168 Tasting Notes
Thanks, Angel and TeaVivre for yet another sample!
I’ve sampled several oolong selections in the past week and have already grown accustomed to their consistently less than robust taste. The flavors have never been unpleasant but mostly softer than I prefer, particularly in the mornings.
When I opened the sample package of this one, there was little to no aroma coming from the dark green tea buds. I deduced that this was a warning sign. I steeped the buds for 2 minutes at 212 degrees as recommended.
The brewed color was an extremely pale gold. It almost looked like a watered down oolong from last week. There was no odor emanating from the pot. These attributes were also alerts to my senses.
When I first sipped the tea, I wasn’t sure if I was tasting oolong flavor or my filtered water. There was very little taste that could be identified. As I sipped more of the brew, a faint floral essence appeared. However, I had to really tune in my taste buds to pick up on it.
If I had to label the taste of this tea, the term “ghost flavor” comes to mind. The flavor (what little there was of it) wasn’t bad or bitter and it was smooth. There wasn’t sufficient present taste to produce an aftertaste. This selection just did not have enough gusto to attract my interest.
Thank you, once again, TeaVivre and Angel, for this sample!
I’ve sampled more oolong teas this week than I have for the past two years. I have liked them all but have found the flavors to be consistently sub-robust.
I opened the sample package of dark little tea buds and the aroma was very much like peanuts roasted on burning grass. It was not an unpleasant smell at all.
I steeped the buds at 212 degrees for two minutes as recommended. The finished color was a moderately dark-tinted gold. The aroma was nondescript but it had a roasted characteristic.
I was surprised when the flavor of my first sip was quite well-defined. It was smooth and faintly floral with a dominant but not overpowering roasted taste. The thought of roasted cashews entered my mind. Each subsequent sip also produced the very distinct and enjoyable roasted/floral taste. No bitterness arrived. The aftertaste also had a moderate roasted quality.
This is my favorite oolong tea so far. The taste is excellent, fairly powerful, and extremely smooth. This selection was very easy to gulp down. If you like teas with a roasted flavor but find the Lapsang Souchong smoky varieties to be too overpowering, you will LOVE this oolong!
Thank you Angel and TeaVivre for this sample! I’m no expert on oolong teas but, thanks to TeaVivre, I’m getting plenty of exposure to them!
When I opened the sample package, the aroma that burst forth was like cinnamon. Another TeaVivre oolong that I sampled recently smelled like snickerdoodles and this one had a similar odor.
I steeped the dark green rolled tea buds for 2 minutes at 212 degrees as instructed on the package. The brewed color was pale gold. The aroma was again like cinnamon…or snickerdoodles! I may have to buy a box of snickerdoodle cookies for…uh…research…to verify that I am accurate with this comparison…yeah…that’s the purpose.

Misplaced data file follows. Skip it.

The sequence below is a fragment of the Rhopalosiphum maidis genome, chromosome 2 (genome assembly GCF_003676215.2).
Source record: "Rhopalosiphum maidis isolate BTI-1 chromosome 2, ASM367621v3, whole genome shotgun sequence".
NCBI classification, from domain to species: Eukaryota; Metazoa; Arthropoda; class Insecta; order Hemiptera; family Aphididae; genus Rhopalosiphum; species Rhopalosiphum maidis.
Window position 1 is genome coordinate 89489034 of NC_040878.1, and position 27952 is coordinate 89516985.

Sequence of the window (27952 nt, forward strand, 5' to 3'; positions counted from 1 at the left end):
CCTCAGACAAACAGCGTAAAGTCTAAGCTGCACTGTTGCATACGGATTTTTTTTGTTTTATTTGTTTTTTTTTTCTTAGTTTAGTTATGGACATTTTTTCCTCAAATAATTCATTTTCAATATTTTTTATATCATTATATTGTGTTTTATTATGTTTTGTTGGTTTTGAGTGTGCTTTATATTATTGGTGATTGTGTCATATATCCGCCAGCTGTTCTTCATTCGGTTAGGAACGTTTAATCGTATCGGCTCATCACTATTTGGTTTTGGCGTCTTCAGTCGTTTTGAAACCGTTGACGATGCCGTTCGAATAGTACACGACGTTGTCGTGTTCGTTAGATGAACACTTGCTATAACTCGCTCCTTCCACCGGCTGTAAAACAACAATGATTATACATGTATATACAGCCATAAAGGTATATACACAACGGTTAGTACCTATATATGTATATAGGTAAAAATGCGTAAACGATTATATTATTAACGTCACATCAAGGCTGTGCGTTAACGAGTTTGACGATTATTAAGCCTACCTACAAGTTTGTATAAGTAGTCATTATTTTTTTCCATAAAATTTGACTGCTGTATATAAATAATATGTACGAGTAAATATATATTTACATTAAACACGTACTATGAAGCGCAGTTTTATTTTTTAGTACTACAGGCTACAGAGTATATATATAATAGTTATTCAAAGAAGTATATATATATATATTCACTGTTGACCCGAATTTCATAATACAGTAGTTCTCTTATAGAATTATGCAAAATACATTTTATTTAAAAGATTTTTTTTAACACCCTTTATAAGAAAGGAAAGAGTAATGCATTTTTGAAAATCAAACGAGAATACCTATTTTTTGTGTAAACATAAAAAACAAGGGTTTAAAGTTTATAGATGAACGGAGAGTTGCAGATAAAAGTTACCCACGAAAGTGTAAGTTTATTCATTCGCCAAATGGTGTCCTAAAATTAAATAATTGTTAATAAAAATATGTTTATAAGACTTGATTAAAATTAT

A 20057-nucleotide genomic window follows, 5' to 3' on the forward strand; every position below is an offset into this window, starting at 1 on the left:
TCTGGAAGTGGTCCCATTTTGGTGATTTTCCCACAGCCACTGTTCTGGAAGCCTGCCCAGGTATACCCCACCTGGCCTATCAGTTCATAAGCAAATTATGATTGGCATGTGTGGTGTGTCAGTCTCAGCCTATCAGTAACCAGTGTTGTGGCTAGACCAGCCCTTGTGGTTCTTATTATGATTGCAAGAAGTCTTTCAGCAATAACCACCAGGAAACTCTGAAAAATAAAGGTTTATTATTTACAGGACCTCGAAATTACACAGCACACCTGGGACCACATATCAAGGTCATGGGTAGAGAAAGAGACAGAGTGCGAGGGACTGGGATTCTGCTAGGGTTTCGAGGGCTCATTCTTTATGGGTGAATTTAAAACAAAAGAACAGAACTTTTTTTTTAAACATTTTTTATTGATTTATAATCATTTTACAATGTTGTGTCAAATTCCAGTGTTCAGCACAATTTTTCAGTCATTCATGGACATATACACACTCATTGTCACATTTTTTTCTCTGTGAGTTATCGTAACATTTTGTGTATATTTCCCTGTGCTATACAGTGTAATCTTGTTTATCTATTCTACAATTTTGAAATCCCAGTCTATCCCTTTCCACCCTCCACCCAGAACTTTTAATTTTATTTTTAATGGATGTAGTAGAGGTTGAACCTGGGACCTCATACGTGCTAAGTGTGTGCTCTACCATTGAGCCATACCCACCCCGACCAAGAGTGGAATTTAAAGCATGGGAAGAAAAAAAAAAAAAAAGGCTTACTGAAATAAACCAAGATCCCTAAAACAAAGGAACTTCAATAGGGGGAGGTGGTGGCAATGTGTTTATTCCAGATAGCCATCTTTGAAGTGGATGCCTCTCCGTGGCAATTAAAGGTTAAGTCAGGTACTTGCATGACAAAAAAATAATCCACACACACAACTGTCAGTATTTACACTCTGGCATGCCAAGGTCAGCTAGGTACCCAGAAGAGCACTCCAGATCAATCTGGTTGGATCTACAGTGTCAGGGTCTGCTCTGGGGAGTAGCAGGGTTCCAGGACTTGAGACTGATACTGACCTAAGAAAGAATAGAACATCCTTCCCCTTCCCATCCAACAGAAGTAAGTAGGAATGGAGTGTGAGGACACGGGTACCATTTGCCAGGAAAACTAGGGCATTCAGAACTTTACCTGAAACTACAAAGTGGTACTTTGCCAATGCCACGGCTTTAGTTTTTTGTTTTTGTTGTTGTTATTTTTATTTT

When I first tasted this tea, my taste buds didn’t immediately locate a flavor to identify. However, after about two or three sips, the sweet and slightly floral attributes began to seep through. This has consistently been my experience with oolong teas.
One half-cup of this tea later, I found the flavor to be quite mellow and sugary (just how I like it!) with a floral dash thrown in. There also was a faint and pleasant tea taste. No bitterness existed. The aftertaste was nice, sweet, and lingering.
Even though I prefer stronger and more robust teas, this selection is quite good when judged on its own merit. I would enjoy sipping it in the late afternoon or early evening when I’m ready to start winding things down.
Thanks again, Angel, for this sample!
I don’t have a handle yet on what makes a fine oolong tea. Until I do, I’ll continue to focus on taste.
When I opened the sample packet, the aroma was familiar. It took me a few seconds to identify it. And then I got it: snickerdoodles!
I steeped the twisted little dark leaves for two minutes at 212 degrees as recommended. The brewed color was a pale yellow. The smell was slightly syrupy and airy.
The flavor was light, a bit sweet, and extremely smooth. One thing I’ve noticed about all of the oolongs that I’ve tried so far is that this category seems to be devoid of the earthy and grassy flavor characteristics that I’ve grown accustomed to with black and green teas. This selection was no exception.
The flavor was not powerful but it was sweet, pleasing, and refreshing. No “tea taste” was present and not even a whisper of bitterness could be found.